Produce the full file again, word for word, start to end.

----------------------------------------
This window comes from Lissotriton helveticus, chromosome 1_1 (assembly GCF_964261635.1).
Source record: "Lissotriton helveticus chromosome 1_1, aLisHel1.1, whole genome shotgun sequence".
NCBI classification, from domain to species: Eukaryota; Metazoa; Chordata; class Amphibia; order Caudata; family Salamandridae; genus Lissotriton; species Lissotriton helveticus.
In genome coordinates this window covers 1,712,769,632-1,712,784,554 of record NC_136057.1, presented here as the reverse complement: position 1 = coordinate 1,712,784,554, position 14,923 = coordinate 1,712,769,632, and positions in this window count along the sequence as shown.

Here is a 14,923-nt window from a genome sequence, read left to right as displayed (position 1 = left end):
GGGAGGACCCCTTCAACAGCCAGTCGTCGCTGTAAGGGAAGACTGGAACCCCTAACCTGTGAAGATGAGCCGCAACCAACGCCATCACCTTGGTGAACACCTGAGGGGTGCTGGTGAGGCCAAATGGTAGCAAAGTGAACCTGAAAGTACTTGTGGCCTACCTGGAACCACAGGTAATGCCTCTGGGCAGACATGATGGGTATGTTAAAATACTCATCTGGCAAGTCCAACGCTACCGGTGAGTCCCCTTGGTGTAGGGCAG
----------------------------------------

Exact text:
This window comes from Lissotriton helveticus, chromosome 1_1 (assembly GCF_964261635.1).
Source record: "Lissotriton helveticus chromosome 1_1, aLisHel1.1, whole genome shotgun sequence".
NCBI classification, from domain to species: Eukaryota; Metazoa; Chordata; class Amphibia; order Caudata; family Salamandridae; genus Lissotriton; species Lissotriton helveticus.
In genome coordinates this window covers 1,712,769,632-1,712,784,554 of record NC_136057.1, presented here as the reverse complement: position 1 = coordinate 1,712,784,554, position 14,923 = coordinate 1,712,769,632, and positions in this window count along the sequence as shown.

Here is a 14,923-nt window from a genome sequence, read left to right as displayed (position 1 = left end):
GGGAGGACCCCTTCAACAGCCAGTCGTCGCTGTAAGGGAAGACTGGAACCCCTAACCTGTGAAGATGAGCCGCAACCAACGCCATCACCTTGGTGAACACCTGAGGGGTGCTGGTGAGGCCAAATGGTAGCAAAGTGAACCTGAAAGTACTTGTGGCCTACCTGGAACCACAGGTAATGCCTCTGGGCAGACATGATGGGTATGTTAAAATACTCATCTGGCAAGTCCAACGCTACCGGTGAGTCCCCTTGGTGTAGGGCAG